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country

Mang tiller, broken chain, swiss cheese

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country
I tore into the Mang tiller today. I looked over the engine real good today, and found more missing than the shroud. The governor linkage is also missing, and note the interesting throttle spring.


The governor, or at least whats missing.


The fantastic throttle linkage.


The missing shrouds. The only thing there is the flywheel shroud, and it's been patched.


This is the plate that the engine mounts to. It's swiss cheese now, since the engine has been changed a time or two. I'll probably try to replace it.


This is the inside, nice heavy shafts and chain drive mechanism.


Here is another shot of the inside, showing one of the drive lock mechanisms.


Here is the other drive mechanism.


Of course, there had to be a broken chain inside to. I'll have to replace it. There is no harm done to anything else. This certainly turned into more of a project than I anticipated. There are more engine parts missing than I would have liked. I certainly didn't want to have to replace a chain, but that's the way it goes.

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dentwizz
Interesting up and away exhaust. Some of those tillers are a pain. That looks like a better one. I did an American Yard Products in the summer that I ended up cutting a front plate out of and making a bolt-in plate to access the belt pulleys. I would have welcomed chains like that.

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B-16_IC
I've gotta say, you've come up with something there. I thought I was a tiller fanatic and i've never seen one before!:O Always another around the corner.

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country
Another 4 hours worth of work here. These are commercial units, and most of them were rentals. It's definately heavy duty. The only drawback I see is that it is single speed. I think I could solve that issue by using two separate pulleys on the engine if I wanted.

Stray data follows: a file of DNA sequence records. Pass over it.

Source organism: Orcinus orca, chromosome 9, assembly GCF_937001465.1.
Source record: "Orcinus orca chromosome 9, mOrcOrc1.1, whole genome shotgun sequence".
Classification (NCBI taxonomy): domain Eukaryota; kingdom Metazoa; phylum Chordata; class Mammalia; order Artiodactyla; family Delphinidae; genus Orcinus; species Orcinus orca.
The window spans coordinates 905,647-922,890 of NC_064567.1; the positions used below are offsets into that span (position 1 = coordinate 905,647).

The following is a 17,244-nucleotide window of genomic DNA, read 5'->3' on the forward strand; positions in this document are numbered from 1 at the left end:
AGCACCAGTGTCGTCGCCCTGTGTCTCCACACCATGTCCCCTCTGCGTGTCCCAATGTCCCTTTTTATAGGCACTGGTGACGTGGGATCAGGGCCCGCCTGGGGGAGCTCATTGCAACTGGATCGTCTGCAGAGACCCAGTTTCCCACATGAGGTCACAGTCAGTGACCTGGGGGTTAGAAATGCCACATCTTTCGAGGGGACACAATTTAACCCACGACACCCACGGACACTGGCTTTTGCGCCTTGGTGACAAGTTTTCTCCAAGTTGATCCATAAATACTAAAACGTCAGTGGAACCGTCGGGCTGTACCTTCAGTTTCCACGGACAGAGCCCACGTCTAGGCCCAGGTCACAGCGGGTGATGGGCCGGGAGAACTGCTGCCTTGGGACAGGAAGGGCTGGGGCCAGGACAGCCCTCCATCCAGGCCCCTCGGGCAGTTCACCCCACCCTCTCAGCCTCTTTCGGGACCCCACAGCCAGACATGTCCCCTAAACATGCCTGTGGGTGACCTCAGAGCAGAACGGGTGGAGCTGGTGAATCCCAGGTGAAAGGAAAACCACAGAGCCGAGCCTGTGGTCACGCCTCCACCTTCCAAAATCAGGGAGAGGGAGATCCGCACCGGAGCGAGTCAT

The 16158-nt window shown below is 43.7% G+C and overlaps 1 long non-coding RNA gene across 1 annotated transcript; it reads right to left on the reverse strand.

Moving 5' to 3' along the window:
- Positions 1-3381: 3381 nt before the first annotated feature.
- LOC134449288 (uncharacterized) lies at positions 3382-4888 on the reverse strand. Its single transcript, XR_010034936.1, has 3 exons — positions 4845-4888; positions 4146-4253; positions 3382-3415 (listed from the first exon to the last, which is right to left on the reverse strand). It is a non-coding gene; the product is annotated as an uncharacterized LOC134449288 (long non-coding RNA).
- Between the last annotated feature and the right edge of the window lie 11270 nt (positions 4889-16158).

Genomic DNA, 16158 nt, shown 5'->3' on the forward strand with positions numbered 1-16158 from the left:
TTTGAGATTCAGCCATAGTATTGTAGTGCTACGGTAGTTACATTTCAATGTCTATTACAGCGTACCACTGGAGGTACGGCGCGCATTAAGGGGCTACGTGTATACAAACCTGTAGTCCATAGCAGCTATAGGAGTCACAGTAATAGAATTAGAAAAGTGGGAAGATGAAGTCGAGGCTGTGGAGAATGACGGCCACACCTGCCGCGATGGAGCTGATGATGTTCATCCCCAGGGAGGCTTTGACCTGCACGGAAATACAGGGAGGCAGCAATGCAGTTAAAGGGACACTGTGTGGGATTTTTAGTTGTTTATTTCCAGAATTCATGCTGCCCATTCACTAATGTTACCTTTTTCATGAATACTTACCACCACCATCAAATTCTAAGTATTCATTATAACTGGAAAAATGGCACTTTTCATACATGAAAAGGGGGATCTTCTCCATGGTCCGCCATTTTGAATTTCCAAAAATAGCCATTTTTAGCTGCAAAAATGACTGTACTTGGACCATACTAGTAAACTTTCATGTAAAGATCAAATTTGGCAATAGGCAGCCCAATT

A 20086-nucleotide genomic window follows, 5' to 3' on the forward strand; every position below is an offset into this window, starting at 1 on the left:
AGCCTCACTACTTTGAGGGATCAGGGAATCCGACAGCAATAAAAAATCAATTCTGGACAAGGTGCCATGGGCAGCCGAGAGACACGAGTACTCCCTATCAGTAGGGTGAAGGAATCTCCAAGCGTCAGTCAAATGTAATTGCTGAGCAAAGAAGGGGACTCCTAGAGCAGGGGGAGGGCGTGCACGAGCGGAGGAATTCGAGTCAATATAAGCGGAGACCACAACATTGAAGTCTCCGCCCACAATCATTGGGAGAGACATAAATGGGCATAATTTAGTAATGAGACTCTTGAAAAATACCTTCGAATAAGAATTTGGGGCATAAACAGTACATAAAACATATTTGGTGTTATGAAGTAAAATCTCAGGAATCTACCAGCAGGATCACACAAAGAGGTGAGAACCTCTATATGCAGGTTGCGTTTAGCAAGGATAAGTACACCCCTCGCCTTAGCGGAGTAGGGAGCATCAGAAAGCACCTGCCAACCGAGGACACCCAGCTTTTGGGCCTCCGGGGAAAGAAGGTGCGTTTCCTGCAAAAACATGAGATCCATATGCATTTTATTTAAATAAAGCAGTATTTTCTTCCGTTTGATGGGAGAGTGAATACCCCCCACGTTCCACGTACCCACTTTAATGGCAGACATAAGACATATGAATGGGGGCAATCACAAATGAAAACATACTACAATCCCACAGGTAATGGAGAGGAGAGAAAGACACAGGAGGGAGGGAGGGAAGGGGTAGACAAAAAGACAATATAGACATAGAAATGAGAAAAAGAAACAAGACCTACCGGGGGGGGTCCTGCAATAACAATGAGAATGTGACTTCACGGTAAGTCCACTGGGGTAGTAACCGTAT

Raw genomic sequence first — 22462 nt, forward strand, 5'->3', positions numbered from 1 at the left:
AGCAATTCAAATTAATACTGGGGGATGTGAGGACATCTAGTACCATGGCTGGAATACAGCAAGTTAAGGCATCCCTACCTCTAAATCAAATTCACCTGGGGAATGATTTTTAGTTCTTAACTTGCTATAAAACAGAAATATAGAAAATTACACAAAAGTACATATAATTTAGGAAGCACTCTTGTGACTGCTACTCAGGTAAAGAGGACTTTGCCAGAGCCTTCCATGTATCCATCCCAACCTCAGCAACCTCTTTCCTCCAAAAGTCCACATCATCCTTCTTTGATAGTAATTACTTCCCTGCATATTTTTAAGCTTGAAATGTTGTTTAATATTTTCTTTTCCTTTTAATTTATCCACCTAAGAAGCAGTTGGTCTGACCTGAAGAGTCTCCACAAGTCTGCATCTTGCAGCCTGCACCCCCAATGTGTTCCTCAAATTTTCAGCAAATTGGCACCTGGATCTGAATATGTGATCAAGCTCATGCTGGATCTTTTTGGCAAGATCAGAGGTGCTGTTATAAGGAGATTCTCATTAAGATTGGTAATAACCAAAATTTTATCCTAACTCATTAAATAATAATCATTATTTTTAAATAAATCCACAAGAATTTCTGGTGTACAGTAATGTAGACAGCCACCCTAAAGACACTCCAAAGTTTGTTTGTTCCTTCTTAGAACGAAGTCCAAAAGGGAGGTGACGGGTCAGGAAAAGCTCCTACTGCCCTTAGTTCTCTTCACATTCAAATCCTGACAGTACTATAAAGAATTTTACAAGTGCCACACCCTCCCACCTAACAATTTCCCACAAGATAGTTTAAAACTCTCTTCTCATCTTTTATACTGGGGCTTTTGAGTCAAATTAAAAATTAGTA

Here is the drive shaft. Enough PB Blaster finally released it so I could get it out. You can see the parts here. The sprocket doesn't move, but the other part slides on the shaft over the key.


Here is the shaft showing the collar and the sprocket. You can see how they lock and unlock.


Here is the shaft in the locked position.


You've heard me say heavy duty over and over. Here is what the wheel hubs look like. Note the automotive style lugs, which are 1/2".


Another one of the hub.


Looks like I'll have to replace two of the four chains. This one is rusted pretty thin.


Here is one of the bearings. That's about half paint and half rust. There are 3 shafts in the main housing. I have 2 of them out, and all four bearings are seized up. I suspect the third shaft will need bearings as well. That also means I'll need to pull the tines off and inspect the bearings for the tine shaft. These darn bearings are really going to add up ($$$). What I thought was free spinning bearings before ended up being bearing spinning in the housings. When I get new bearings, I'll have to see I'll need to make new housings, or if I'll be able to reuse these housings. I suspect these housings are now wollered out, because the bearings shouldn't spin, they should have a slight press into the housings. So much for a cheap project, but when I'm done, it should last another 30 years. It definately won't be done for fall tilling, since I found all the bearings will need to be replaced along with two chains, the cost is really going to go up. The plan now is to have it finished for spring.

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country
Here is another update. I have it completely torn down now. There are signs that it was orange originally, which is also what another owner told me.


Here is a shot of the internals again. This is a close up of the assembly that rides on the splined shaft.


Another shot of the internals on the splined shaft.


Here is the splined shaft. I was hoping this would be in great condition. The splines are in good condition, but....


This is what one of the two keyways looks like. I suppose I'll have to try welding it up and recutting the slot for the woodruff key.


This the large pulley driven by the engine. I had to be creative to pull it. The puller is home made, and actually what I use for flywheels. It has been very handy on this project. Since pulleys are too weak to pull on the outside with a puller, I drilled two holes right next to the collar and put the bolts through the holes. There is also a plat on the back....


That looks like this. The two cap screws thread into the plate, as there wasn't enough room for nuts on the back side. It worked great. All in all, the tear down is done. One other shaft I didn't get a picture of has wear from one of the sprockets. The sprocket has bronze sleeve bearings that I'll replace also. At this point, I'm repairing one shaft, reusing one shaft, and replacing 2. I'm also replacing all 8 bearings. I still have to rebuild or replace the cover plate, and work on the tine housing. It has many tweaks from it's years as use as a rental machine. One question for you all. When I'm rebuilding these shafts, is there any reason to keep the woodruff keys as opposed to using square keys and longer slots in the shafts?

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